Asia Hedge Fund Started by Ex-Alibaba's Wu Is Bearish on China

  • FengHe fund aims to more than triple assets to $300 million
  • Firm becoming ``more bearish'' on tech, auto, retail stocks

F&H Fund Management, the asset manager co-founded by the former chief technology officer of Alibaba Group Holding Ltd., is so bearish on stocks in China that it is opening its hedge fund to outside investors.

The FengHe Asia Fund is seeking to more than triple assets to $300 million by the end of next year from $80 million currently, said Matt Hu, a former portfolio manager at China Securities Ltd. who started Singapore-based F&H in 2010 with John Wu, the 19th person hired by Jack Ma’s e-commerce company Alibaba.

FengHe, which means "risk and return" in Mandarin, has returned 20 percent on an annualized basis, including 24 percent this year, according to Chief Operating Officer Rebecca Walters. The firm is bearish on China as the economy is slowing from a multi-decade bull run. It is wagering against companies that depend on growth in the smartphone market in China, such as MediaTek Inc., traditional automotive manufacturers such as Great Wall Motor Co. and Hong Kong retailers including Luk Fook Holdings (International) Ltd.

"Now is a perfect time for us to open because of our short expertise," Hu, who has been trading the fund with internal capital since December 2012, said in a telephone interview from Singapore. "We’re becoming more and more bearish on China and Asia, and feel that we can generate returns on our short positions."

Disappointing Results

While China’s benchmark Shanghai Composite Index has surged 24 percent from an Aug. 26 low, third-quarter profits trailed analyst estimates at 68 percent of companies in the index, the eighth straight quarter of disappointing results. President Xi Jinping said Nov. 3 that average annual growth should be no less than 6.5 percent in the next five years, the weakest period of expansion since the economy was opened up more than three decades ago.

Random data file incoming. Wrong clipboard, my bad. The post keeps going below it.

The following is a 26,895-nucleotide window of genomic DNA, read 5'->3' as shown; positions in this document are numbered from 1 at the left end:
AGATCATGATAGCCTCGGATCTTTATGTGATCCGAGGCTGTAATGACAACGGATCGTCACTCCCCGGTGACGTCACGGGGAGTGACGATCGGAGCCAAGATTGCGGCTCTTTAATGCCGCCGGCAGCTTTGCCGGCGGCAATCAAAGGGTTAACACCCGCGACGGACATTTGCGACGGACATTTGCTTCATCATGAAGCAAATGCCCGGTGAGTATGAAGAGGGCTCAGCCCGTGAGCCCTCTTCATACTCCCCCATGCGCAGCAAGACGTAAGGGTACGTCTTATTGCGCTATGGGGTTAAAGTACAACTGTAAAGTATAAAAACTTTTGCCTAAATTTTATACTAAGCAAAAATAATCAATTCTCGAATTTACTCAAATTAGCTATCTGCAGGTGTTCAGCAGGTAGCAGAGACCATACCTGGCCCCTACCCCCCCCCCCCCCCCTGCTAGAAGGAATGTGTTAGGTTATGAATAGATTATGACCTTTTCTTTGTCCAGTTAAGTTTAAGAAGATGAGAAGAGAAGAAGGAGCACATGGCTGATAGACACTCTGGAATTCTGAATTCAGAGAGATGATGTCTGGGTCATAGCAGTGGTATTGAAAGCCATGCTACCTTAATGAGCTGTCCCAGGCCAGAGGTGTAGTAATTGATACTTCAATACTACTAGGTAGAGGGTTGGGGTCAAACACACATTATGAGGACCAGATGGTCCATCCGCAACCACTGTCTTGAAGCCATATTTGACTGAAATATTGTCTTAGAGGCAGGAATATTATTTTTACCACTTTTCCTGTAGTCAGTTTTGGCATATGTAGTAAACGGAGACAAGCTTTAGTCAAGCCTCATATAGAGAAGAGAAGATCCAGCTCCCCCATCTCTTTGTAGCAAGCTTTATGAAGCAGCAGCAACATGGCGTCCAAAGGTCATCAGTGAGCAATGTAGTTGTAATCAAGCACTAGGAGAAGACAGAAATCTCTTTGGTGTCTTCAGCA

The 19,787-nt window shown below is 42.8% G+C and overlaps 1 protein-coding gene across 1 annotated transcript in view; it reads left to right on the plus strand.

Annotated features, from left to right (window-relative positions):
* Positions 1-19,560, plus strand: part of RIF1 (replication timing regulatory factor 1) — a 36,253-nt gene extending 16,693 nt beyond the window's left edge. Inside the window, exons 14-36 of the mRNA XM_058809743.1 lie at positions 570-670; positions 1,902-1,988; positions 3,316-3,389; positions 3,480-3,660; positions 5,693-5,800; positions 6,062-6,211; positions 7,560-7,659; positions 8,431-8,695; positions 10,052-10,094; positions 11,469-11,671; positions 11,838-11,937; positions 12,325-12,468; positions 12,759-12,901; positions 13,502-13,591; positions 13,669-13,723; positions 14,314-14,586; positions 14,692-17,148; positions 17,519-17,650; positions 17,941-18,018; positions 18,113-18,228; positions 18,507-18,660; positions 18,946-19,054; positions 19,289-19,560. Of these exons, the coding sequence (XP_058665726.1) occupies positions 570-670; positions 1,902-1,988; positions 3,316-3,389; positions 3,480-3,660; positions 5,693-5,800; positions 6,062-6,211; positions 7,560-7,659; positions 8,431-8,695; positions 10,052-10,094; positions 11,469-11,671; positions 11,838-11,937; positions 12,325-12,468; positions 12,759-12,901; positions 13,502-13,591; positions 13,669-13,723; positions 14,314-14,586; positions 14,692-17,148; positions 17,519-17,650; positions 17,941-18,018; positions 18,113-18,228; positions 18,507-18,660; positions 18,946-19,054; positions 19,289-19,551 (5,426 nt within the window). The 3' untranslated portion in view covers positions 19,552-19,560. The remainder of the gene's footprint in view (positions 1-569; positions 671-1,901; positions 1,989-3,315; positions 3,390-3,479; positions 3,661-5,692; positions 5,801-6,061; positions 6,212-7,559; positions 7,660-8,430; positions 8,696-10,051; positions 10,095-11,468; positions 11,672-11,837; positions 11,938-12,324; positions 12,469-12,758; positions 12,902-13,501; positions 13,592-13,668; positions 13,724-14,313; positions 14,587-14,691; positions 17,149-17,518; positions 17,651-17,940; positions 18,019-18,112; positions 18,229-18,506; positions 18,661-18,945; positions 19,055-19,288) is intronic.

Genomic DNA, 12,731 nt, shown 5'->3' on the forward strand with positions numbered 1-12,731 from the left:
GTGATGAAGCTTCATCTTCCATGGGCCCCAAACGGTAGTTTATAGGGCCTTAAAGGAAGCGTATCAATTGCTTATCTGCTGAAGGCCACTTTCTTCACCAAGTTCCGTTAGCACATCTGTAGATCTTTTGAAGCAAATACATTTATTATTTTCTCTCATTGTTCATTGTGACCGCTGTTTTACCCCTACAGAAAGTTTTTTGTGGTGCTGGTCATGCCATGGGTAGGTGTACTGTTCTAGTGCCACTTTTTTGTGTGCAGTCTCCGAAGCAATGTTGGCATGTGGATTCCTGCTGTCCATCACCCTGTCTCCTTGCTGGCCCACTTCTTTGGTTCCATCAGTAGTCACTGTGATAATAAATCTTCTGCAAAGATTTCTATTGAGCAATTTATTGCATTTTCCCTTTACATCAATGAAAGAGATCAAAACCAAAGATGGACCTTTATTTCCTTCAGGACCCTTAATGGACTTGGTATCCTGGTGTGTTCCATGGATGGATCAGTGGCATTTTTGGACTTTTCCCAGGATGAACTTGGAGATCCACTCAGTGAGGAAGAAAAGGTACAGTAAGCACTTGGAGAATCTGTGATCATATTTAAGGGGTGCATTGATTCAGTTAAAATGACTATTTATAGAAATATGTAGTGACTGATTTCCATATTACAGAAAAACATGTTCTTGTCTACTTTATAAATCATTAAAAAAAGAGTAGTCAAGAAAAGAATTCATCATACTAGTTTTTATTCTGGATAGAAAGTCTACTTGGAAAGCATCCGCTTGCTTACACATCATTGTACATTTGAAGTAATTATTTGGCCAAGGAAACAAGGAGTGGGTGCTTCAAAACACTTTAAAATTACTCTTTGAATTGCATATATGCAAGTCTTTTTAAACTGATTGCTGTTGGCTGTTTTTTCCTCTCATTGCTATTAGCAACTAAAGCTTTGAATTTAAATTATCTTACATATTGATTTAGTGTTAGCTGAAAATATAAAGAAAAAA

F&H also has a $300 million venture capital business managed by Wu. On the hedge fund side, the FengHe fund is bearish on an oversupply of mobile phones in China, where ninety-two people out of every 100 have a cell phone on the mainland, leaving almost no room for growth for the producers, according to Hu.

The firm gained exposure to China’s mobile market by shorting MediaTek and Taiwan Semiconductor Manufacturing Co., two Taiwan-listed semiconductor makers, Hu said. MediaTek fell more than 40 percent this year and Taiwan Semiconductor is down about 2.5 percent.

FengHe is also short Great Wall Motor, a Hong Kong-listed pick-up truck and sport-utility vehicle manufacturer whose shares are down 33 percent this year. Demand is slowing and there is an oversupply, while profit margins are coming down because car dealerships are slashing prices, Hu said.

In Hong Kong, it recently wagered against jewelry retailer Luk Fook Holdings (International), which reported a decline in same-store sales in the third quarter as Chinese shoppers diminished. The shares are down 32 percent in 2015.

The hedge fund is bullish on the renewable energy automobile sector and invested in Zhengzhou Yutong Bus Co., a manufacturer of medium- and large-size buses that run on lithium batteries. Hu said the company stands to benefit from Beijing’s green initiatives, which include eliminating heavy-polluting vehicles. The shares are up almost 50 percent this year.

Before it's here, it's on the Bloomberg Terminal.